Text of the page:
Family-Friendly Work Options All Employees Can Use

Some companies like to tout themselves as being family-friendly, but are they really if their family-friendly policies only benefit married couples or employees raising children? “Family-friendly work options are not only for employees with immediate family,” says Eileen Timmins, Ph.D., founder of Aingilin. “Having diversity of options for the diverse workforce family is the key.” “Family” doesn’t necessarily refer to only spouses and minor children — it can encompass domestic partners, stepfamilies, aging parents and close aunts or uncles. Truly family-friendly policies also apply to singles and employees without children. Paid time off is one option all employees can use. “PTO is an option, but many more companies are using ‘take what you need’ time,” Timmins says. “An employee takes the time they need for vacation or sick time. It’s similar to an honor policy — if it becomes excessive, then the employer will approach the person and see if …

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How to Build an Effective Flexible Workplace

Companies are finding that providing employees with flexibility does more than help attract and retain top talent: It can also improve the bottom line. According to a study by Workplace Trends, almost 70 percent of human resources leaders use workplace flexibility programs for recruiting and retention. But more remarkably, almost three-quarters of companies that have work flexibility programs reported increased productivity, and more than 85 percent reported improved employee satisfaction. “Everyone’s work and personal lives are intertwined, and what happens in one part of a person’s life affects every other part,” says Laura Hamill, chief people officer at Limeade, which provides its employees with flexibility by allowing them to run errands or make appointments during the day, and by allowing everyone to work from home one day a week. Employees are likely to resent employers that expect them to work around the clock or be at work at certain times …

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How to Ask for a Flexible Schedule

When Janine Low found out she was pregnant, she asked her boss if she could bring her son to work when she returned to her job as vice president of marketing and operations for AvenueWest Global Franchise, and she was told she could — until he could walk. “When he started crawling and getting into everything, I asked if I could work from home two days a week,” Low says. That was almost three years ago, and she still works from home two days a week. “My advice to everyone is to always ask for what you need or want — the worst they can do is say no and at least this will open up the field for negotiation.” FlexJobs, a job search site that specializes in flexible jobs, says telecommuting and work-from-home options are growing, and more employers are considering 30-hour weeks and early, or late, start shifts. …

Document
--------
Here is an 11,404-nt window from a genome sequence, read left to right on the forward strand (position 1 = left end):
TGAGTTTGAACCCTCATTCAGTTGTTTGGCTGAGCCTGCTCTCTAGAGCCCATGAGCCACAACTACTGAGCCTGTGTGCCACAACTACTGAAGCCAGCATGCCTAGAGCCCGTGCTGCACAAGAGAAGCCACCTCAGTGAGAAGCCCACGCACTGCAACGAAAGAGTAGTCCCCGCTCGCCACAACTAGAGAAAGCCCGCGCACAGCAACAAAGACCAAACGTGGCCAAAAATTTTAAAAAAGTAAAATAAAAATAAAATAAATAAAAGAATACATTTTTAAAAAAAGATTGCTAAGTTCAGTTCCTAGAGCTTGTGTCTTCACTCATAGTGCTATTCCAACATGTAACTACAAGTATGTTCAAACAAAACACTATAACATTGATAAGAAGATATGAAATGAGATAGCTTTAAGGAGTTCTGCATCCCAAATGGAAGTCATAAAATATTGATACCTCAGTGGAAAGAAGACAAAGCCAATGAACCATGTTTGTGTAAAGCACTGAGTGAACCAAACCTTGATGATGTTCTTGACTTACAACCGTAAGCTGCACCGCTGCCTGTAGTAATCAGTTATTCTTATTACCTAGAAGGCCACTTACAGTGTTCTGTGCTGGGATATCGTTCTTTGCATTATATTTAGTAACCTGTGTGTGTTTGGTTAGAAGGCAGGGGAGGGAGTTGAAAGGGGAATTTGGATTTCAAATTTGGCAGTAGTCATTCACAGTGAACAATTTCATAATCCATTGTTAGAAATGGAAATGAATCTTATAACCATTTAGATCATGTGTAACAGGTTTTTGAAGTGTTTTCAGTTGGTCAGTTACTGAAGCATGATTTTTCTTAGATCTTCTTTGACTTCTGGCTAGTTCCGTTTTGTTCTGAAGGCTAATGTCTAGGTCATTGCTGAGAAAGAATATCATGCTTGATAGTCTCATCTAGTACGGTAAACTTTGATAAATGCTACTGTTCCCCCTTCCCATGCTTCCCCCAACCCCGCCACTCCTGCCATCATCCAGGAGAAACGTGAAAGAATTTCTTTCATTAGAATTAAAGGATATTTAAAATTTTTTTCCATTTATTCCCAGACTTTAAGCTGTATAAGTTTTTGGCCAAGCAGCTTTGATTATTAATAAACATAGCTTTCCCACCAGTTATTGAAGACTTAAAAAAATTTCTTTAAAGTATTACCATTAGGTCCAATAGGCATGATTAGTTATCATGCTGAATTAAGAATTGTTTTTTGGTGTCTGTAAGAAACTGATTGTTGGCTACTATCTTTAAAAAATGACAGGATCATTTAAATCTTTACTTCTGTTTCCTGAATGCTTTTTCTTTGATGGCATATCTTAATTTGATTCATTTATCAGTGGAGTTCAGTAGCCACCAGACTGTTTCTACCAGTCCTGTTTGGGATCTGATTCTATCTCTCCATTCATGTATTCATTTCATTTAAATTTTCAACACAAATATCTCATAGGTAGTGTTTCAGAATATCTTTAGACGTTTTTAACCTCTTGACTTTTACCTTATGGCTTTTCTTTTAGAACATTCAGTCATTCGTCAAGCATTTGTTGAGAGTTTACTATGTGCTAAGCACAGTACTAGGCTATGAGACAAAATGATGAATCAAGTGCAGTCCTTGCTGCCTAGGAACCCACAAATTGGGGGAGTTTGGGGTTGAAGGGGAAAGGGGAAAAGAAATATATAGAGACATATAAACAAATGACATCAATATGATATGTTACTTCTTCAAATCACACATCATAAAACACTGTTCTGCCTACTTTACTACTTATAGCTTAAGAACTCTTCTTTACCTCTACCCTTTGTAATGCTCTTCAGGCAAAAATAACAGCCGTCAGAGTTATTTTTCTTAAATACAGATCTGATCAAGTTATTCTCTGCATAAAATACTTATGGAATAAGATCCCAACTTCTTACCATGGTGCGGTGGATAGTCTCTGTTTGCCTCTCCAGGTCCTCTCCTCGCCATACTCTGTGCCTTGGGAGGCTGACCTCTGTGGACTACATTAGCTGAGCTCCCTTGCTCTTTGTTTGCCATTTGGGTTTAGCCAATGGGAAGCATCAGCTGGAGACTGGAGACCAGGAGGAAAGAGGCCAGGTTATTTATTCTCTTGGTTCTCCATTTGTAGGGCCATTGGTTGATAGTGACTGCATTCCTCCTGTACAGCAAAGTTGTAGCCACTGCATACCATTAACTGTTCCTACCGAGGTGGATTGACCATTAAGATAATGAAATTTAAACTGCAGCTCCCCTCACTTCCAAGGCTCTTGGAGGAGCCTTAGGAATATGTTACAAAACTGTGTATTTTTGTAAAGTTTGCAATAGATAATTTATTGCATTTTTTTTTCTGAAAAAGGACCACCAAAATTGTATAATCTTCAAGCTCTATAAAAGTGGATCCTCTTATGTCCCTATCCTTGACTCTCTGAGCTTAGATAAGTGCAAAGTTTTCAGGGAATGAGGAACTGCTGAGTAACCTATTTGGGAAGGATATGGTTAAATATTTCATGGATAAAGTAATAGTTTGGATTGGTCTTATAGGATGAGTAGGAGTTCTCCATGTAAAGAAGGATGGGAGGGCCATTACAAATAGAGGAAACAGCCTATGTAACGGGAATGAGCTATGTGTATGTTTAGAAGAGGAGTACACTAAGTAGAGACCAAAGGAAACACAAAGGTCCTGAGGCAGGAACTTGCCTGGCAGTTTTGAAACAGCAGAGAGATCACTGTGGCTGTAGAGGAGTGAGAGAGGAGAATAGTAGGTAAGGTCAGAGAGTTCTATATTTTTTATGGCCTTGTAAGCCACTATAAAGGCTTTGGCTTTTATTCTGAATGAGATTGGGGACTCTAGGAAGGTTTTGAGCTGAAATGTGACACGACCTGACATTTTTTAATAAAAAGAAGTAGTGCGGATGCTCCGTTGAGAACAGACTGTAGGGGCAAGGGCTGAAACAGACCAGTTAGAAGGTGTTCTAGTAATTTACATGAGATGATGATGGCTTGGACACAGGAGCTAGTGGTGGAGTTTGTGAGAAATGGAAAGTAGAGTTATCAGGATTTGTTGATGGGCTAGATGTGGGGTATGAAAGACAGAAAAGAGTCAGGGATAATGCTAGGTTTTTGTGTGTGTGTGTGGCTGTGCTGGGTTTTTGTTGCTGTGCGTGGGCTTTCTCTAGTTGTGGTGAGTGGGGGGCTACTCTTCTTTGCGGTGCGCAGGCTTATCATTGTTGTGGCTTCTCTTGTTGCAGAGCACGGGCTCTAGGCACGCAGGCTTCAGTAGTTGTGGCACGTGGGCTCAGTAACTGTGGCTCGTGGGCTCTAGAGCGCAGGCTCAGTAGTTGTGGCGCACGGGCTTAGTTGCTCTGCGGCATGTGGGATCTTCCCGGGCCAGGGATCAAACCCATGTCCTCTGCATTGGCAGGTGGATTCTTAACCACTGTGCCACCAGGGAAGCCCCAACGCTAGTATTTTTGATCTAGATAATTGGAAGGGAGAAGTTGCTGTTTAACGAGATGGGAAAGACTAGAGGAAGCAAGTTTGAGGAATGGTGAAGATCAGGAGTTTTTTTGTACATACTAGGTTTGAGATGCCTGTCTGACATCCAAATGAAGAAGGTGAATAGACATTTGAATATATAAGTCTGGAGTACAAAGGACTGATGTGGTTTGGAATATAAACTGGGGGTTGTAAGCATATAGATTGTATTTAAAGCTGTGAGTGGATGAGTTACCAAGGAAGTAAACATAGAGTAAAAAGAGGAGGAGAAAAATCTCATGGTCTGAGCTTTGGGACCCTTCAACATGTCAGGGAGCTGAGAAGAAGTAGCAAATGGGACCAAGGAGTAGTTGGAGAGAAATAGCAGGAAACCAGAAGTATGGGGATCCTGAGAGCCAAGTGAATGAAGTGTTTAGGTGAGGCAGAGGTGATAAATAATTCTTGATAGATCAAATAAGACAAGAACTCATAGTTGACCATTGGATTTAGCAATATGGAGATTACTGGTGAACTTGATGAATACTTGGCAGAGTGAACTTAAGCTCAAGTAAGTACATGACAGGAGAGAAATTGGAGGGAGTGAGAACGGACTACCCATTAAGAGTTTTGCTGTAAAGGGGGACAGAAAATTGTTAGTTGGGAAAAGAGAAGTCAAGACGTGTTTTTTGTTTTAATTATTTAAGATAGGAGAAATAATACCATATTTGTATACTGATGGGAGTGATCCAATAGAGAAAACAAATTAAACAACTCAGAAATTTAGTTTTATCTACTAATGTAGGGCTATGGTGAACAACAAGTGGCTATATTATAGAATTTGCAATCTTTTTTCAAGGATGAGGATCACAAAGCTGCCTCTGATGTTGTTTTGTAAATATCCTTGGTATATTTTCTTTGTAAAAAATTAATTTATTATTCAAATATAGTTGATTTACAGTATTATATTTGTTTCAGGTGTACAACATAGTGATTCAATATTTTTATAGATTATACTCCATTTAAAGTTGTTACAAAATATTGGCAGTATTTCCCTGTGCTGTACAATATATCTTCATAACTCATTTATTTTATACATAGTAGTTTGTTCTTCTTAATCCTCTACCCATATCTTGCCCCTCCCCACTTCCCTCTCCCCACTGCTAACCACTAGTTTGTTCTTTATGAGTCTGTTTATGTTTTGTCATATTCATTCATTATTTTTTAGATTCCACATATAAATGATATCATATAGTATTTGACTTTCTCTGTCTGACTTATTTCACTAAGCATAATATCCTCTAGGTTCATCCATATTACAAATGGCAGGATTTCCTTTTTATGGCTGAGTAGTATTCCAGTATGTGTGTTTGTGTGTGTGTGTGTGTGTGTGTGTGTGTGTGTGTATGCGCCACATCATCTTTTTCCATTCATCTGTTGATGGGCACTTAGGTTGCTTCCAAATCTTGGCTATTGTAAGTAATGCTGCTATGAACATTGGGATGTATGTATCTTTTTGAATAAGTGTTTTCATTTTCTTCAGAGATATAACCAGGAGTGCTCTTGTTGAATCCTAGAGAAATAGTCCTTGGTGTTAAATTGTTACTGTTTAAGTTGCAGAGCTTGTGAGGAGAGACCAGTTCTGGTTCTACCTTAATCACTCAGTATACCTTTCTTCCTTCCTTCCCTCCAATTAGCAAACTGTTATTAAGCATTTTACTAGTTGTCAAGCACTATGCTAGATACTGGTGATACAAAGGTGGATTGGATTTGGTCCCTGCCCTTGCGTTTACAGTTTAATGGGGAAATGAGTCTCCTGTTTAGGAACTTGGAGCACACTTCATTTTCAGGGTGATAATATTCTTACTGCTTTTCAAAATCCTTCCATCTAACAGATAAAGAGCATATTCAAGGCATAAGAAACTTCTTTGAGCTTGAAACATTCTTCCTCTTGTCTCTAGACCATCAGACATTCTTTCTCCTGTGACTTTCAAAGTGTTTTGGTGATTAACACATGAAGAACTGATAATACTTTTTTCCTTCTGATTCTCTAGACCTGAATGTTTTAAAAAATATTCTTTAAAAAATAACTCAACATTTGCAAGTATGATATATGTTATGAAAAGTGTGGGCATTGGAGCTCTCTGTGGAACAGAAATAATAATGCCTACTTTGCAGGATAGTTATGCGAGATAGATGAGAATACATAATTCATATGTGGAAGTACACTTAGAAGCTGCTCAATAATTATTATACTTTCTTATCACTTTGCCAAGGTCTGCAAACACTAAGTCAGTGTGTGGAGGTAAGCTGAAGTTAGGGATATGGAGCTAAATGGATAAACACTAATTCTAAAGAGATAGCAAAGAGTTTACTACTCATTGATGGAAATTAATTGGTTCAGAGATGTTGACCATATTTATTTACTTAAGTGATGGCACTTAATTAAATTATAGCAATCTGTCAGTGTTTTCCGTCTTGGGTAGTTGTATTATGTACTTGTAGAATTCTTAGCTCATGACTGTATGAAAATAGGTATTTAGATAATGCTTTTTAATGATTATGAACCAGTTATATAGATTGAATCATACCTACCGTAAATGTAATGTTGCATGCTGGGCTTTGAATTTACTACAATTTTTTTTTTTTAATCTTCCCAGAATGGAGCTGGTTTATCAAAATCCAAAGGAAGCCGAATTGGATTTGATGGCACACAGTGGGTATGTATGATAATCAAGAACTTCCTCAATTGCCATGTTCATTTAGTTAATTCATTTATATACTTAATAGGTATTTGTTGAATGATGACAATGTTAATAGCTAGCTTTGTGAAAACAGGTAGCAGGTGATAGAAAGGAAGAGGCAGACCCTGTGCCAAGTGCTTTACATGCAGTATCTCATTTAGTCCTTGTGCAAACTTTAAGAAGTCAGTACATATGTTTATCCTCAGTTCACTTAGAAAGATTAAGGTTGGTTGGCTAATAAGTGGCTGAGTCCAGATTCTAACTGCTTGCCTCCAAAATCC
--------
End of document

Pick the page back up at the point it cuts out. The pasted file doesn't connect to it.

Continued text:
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How to Connect With Co-Workers When You Work From Home

Working from home has many fantastic benefits – no commute, no noisy and distracting co-workers, and no dress code. Many employees love it, and their companies enjoy the lower overhead costs that come from having fewer if any, staff in an office. Organizations save on electricity and furniture and enjoy increased productivity. It’s a win-win, almost. One thing that can suffer in a remote-work environment is the sense of teamwork and camaraderie. When there’s no watercooler, the friendly banter is gone. Without someone occasionally selling cookies or gift wrap, you learn a little less about your co-workers’ families and interests outside the office. It’s easy to settle into your work-at-home-bubble and feel isolated from the people you work with. Is there any way to develop cohesion and connect with co-workers when you’re not working in the same place? Yes. Here’s how. Collaborate Through Technology “Use various technology platforms to collaborate …

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Telecommuters are Likely to Pursue Fitness

Telecommuters are Likely to Pursue Fitness

Despite an abundance of evidence that regular exercise is important for good health, countless Americans are still too sedentary. In fact, about 50% of full-time employees in the U.S. don’t exercise through wellness programs at work — or anyplace else — according to a new survey of 617 full-time employees across the U.S., sponsored by Flex+Strategy Group & Work+Life Fit Inc. “Despite employers investing millions of dollars to promote employee health, almost half of the U.S. workplace does not budge,” said flexible workplace strategist Cali Williams Yost, the CEO of Flex+Strategy Group & Work+Life Fit Inc., a provider of workplace and individual wellness solutions. However, the research revealed employees who telecommute are far more likely than most of their office-based colleagues to pursue fitness outside of their workday. The survey found about 33% of employees who work on-site, especially those 30 and older, do participate in a workplace wellness program, if it’s available. …

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